Palestinian Authority prime minister resigns
JERUSALEM -- Embattled Palestinian Authority Prime Minister Salam Fayyad resigned late Saturday after struggling for years against political rivals and lackluster public support.
Authority President Mahmoud Abbas, who in recent months had also clashed with Fayyad, accepted the resignation, but asked him to remain in office until a replacement is named, according to Palestinian Authority spokeswoman Nour Odeh.
The departure means that a new Palestinian government, the fourth since 2007, could be formed in coming weeks.
Since Abbas will remain as president, Fayyad’s resignation is unlikely to have a significant impact on the Obama administration’s renewed efforts to relaunch peace talks, but it may complicate plans promoted by Secretary of State John Kerry to unveil new economic development in the West Bank.
Fayyad, 61, had served as prime minister since 2007. The former International Monetary Fund banker was highly respected by international donors, including the U.S., and was credited with reducing government corruption and reforming Palestinian institutions.
But Fayyad’s tenure was bitterly opposed by many inside the two largest Palestinian factions. Hamas, the Islamist militant group that controls Gaza Strip, viewed Fayyad as a Western pawn, while officials in Fatah, the mainstream West Bank party led by Abbas, resented that so much power was vested in a politically independent person.
In recent months, many had come to blame Fayyad for the authority’s cash shortages. Under Fayyad, spending increased as he tried to build government institutions in anticipation of statehood. But when peace talks stalled, the PA was left with a $100-million monthly deficit.
Fatah lawmaker Najat Abu Bakr said Fayyad’s policies “made our life worse than ever before.” Under Fayyad, she said, the authority’s debt grew from $1 billion to $3.5 billion.
Tension with Abbas, who previously had protected Fayyad and rejected offers by him to resign, increased earlier this year when Fayyad allowed the authority’s finance minister to quit against Abbas’ wishes. Still, Fayyad remained popular with the international community because of his image and actions as a political moderate.
U.S. officials and other Western nations in recent days had urged Abbas to keep Fayyad in control, warning that international funds could be at risk if he is replaced.
The Obama administration recently announced it would resume financial assistance to the PA, which it suspended last year after Palestinians turned to the U.N. for statehood recognition and moved to reconcile with Hamas, which the U.S. considers a terrorist organization.
In a statement, Abbas, who is expected to leave Sunday for a trip to Jordan and Kuwait, thanked Fayyad for his service and pointed “to the exceptional achievements of the government in serving the national project and building the institutions of the independent State of Palestine in difficult times.”
It remained unclear whom Abbas would select to replace Fayyad. He might opt to assume the role himself. That’s the plan under pending reconciliation talks with Hamas to form a new unity government between the two factions, which split in 2007.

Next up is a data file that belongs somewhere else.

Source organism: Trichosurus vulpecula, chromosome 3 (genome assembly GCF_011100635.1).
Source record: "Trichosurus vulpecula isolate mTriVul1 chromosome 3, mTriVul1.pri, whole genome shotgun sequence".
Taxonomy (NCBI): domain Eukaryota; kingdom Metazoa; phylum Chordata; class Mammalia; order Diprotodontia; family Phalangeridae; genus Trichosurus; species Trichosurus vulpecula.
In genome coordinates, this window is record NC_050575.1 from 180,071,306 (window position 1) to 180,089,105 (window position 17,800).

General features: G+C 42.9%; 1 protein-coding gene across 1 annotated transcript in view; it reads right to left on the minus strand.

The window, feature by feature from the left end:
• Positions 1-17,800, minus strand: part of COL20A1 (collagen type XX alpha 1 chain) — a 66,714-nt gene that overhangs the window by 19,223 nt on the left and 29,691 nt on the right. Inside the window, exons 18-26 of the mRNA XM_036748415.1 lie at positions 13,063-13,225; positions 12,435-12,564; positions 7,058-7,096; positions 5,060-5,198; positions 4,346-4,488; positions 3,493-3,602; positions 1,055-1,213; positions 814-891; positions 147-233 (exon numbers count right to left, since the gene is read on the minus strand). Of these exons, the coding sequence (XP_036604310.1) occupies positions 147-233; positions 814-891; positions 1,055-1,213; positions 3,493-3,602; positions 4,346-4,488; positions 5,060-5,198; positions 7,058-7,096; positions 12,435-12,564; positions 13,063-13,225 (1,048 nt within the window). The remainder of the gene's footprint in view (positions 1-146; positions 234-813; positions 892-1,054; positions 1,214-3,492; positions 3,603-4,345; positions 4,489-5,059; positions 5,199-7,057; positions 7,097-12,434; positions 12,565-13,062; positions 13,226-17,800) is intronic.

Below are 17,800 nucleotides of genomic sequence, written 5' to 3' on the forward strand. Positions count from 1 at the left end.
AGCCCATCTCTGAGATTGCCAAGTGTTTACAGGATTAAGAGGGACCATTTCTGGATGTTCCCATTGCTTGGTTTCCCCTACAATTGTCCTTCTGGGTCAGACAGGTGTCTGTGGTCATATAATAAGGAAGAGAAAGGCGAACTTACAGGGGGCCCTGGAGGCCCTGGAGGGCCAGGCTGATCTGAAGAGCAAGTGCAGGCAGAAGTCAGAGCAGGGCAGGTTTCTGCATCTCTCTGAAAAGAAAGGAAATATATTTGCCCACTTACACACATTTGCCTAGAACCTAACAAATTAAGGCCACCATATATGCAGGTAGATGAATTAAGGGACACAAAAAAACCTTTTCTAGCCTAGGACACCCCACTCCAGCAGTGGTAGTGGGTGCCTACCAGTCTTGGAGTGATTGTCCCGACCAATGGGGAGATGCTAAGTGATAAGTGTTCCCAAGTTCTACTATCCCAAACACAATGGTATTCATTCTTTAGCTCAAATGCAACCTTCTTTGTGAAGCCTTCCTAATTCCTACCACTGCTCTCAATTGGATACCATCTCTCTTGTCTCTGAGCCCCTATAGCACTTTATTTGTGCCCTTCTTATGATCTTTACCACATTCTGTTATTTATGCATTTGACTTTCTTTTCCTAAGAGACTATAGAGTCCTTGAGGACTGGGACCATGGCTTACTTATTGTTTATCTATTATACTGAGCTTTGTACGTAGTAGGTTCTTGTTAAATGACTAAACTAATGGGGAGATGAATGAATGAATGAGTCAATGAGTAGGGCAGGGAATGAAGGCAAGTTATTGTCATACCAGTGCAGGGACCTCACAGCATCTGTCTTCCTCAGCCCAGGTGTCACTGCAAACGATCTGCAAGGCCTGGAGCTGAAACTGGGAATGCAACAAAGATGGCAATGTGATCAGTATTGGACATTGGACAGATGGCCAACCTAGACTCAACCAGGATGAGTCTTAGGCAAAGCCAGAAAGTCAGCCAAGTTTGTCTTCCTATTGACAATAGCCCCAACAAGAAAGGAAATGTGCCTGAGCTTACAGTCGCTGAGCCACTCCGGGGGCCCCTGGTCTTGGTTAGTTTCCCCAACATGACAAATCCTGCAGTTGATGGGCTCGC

[For the record, 3:15 p.m., April 13: An earlier version of this post incorrectly said the two Palestinan factions split in 2006. They split in 2007.]
Under those talks, which are being mediated in Cairo, Fayyad was expected to resign anyway, largely because Hamas insisted that he not serve in the new government.
Another possibility is Muhammad Mustafa, head of the Palestine Investment Fund, the investment arm of the Palestinian Authority. Like Fayyad, he is a Western-educated former World Bank staffer and graduate of George Washington University.
Whoever replaces Fayyad may only be in the post temporarily if Palestinian leaders proceed with plans to hold elections for the first time since 2006. A new vote has been repeatedly postponed because of the split between Fatah and Hamas.
Earlier this month, Palestinian election officials said they had completed voter-registration work in Gaza Strip and the West Bank.
Fayyad’s service in the Palestinian Authority was always rocky. He was named finance minister for now-deceased PLO leader Yasser Arafat in 2002, but quit in frustration three years later.
In 2006, Fayyad led the newly formed Third Way party and won a seat in the Palestinian parliament. A year later, he was asked to become finance minister of a short-lived unity government formed by Hamas and Fatah.
After political differences between the factions briefly erupted into warfare in 2007, rival governments were established in Gaza and the West Bank. Abbas named Fayyad prime minister and finance minister of the new Fatah-led administration in Ramallah.
In recent months, some Palestinian protesters, angry over delays in receiving their government salaries, have called for Fayyad’s resignation.
In March, the Palestinian Center for Policy and Survey Research found that the approval rating for Fayyad’s government stood at 25%, down from 34% in December.
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